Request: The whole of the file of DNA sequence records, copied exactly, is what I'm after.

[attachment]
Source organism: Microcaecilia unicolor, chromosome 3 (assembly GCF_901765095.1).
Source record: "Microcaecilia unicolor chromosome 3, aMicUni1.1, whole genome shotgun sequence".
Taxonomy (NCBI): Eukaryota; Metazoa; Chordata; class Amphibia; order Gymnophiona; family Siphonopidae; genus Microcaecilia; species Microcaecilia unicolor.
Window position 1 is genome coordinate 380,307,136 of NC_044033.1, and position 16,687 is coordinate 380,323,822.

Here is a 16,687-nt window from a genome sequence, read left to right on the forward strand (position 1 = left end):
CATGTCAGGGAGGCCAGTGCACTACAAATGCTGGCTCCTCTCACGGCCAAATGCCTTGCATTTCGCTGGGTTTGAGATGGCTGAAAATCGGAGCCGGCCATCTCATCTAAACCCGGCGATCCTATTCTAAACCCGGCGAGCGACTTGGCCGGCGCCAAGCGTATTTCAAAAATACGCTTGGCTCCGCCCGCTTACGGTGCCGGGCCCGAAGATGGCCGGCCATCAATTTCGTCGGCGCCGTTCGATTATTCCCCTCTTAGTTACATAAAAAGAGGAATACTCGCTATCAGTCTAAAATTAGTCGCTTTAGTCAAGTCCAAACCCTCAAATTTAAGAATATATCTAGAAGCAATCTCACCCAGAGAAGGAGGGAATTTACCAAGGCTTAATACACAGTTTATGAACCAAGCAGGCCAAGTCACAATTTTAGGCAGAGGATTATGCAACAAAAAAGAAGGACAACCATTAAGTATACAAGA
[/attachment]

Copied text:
Source organism: Microcaecilia unicolor, chromosome 3 (assembly GCF_901765095.1).
Source record: "Microcaecilia unicolor chromosome 3, aMicUni1.1, whole genome shotgun sequence".
Taxonomy (NCBI): Eukaryota; Metazoa; Chordata; class Amphibia; order Gymnophiona; family Siphonopidae; genus Microcaecilia; species Microcaecilia unicolor.
Window position 1 is genome coordinate 380,307,136 of NC_044033.1, and position 16,687 is coordinate 380,323,822.

Here is a 16,687-nt window from a genome sequence, read left to right on the forward strand (position 1 = left end):
CATGTCAGGGAGGCCAGTGCACTACAAATGCTGGCTCCTCTCACGGCCAAATGCCTTGCATTTCGCTGGGTTTGAGATGGCTGAAAATCGGAGCCGGCCATCTCATCTAAACCCGGCGATCCTATTCTAAACCCGGCGAGCGACTTGGCCGGCGCCAAGCGTATTTCAAAAATACGCTTGGCTCCGCCCGCTTACGGTGCCGGGCCCGAAGATGGCCGGCCATCAATTTCGTCGGCGCCGTTCGATTATTCCCCTCTTAGTTACATAAAAAGAGGAATACTCGCTATCAGTCTAAAATTAGTCGCTTTAGTCAAGTCCAAACCCTCAAATTTAAGAATATATCTAGAAGCAATCTCACCCAGAGAAGGAGGGAATTTACCAAGGCTTAATACACAGTTTATGAACCAAGCAGGCCAAGTCACAATTTTAGGCAGAGGATTATGCAACAAAAAAGAAGGACAACCATTAAGTATACAAGA